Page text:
Too many times we, like St. Augustine, know the will of God but resist due to our own personal, usually selfish reasons. We can only swim against the current for a short period of time. The effort is too much to sustain indefinitely. Satan stands on the shore and laughs at our futile efforts to resist God’s will. There will very quickly come a point when we must either choose to respond to God’s will or give up from exhaustion in fighting it. If we continue to fight, we will drown and Satan will have won. He will claim our souls and we will never know the joy of living in God’s will.

Of course we still have all the other options available. We can go back to treading water, but not for long. We can go back to the shallow water and never experience the many blessings God has in store for us. Or we can leave the river, pack our things, go home and reject God entirely.

Hopefully we will choose the right option; swim with the current of God’s will. Anyone who is familiar with swimming in a moving body of water knows that once you figure out the current and use it to your benefit the effort is much less demanding. In many ways choosing to follow the current of God’s will is the same. However, even when we choose to follow God’s will, we can still expect difficulties and challenges. Satan doesn’t give up just because we’ve chosen God. He will continue to tempt, to challenge and to push us in every way possible to make us change our mind. He knows that simply because we chose to follow God’s will there is nothing to stop us from changing our mind. The free will that God has given us will allow us to turn from him again should we choose to do so.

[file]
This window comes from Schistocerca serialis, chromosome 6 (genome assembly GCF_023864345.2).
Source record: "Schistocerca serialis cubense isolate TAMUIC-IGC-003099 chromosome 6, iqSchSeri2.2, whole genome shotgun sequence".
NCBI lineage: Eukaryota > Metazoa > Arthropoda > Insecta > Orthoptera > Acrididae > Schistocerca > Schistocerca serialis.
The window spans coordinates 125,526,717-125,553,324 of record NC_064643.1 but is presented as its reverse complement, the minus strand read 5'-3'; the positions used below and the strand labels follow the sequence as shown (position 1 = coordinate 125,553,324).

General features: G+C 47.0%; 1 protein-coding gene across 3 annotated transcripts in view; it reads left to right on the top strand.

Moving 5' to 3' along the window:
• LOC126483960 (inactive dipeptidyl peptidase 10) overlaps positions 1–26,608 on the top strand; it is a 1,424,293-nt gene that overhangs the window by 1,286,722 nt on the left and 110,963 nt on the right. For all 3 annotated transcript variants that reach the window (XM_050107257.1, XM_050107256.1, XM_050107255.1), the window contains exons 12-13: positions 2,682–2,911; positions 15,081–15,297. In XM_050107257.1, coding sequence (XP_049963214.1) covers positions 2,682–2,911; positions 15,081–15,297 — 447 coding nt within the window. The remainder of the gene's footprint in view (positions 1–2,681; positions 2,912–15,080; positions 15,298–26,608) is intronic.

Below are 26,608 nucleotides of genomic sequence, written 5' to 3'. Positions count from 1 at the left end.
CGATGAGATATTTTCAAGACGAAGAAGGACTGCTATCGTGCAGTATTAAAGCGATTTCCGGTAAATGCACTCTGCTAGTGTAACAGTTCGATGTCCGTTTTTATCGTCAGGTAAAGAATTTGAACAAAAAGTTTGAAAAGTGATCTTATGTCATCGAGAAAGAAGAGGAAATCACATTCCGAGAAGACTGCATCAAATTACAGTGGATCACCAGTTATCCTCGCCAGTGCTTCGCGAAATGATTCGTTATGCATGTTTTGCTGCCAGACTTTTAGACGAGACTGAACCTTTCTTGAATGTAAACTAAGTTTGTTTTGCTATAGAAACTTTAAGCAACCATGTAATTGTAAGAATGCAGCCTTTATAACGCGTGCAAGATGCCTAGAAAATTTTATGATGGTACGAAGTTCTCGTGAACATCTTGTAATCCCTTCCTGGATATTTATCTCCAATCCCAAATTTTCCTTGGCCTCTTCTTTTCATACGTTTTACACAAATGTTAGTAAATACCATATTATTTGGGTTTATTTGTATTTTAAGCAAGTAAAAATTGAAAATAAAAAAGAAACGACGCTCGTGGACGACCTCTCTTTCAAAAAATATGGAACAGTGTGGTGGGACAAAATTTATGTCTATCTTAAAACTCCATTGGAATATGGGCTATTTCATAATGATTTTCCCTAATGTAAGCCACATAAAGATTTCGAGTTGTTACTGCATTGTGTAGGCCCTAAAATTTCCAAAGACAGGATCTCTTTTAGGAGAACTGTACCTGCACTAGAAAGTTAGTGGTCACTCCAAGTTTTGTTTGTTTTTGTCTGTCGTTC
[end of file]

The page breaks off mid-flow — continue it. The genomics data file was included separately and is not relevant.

There will be times when we can easily float with the current of God and there will be times when we will have to challenge the rapids Satan places in our path. Our security and our salvation rests in God. As long as we are willing, he will give us the strength and grace to resist Satan and continue to follow his will. Whatever the challenge, God can give us the strength to get beyond it and remain in His will. All we have to do is ask and be willing to accept the help God wants to provide us.

The next time you see a river remember the will of God and pray that he will help us to swim in His blessed current and place our trust, our lives, and our souls in His faithful care. It will be the most important decision you will ever make.


The above meditation is a chapter from Ed’s new eBook “Thoughts of God”. Only $1.99 on Amazon, Apple, Barnes & Noble, Kobo, Smashwords, Sony and other fine publishers.

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About Ed Trego

Ed is a friend at my parish in the Atlanta area. He is actively involved in adult formation and is a certified Advanced Catechist in the Archdiocese of Atlanta. Ed is currently studying theology through the Catholic Distance University.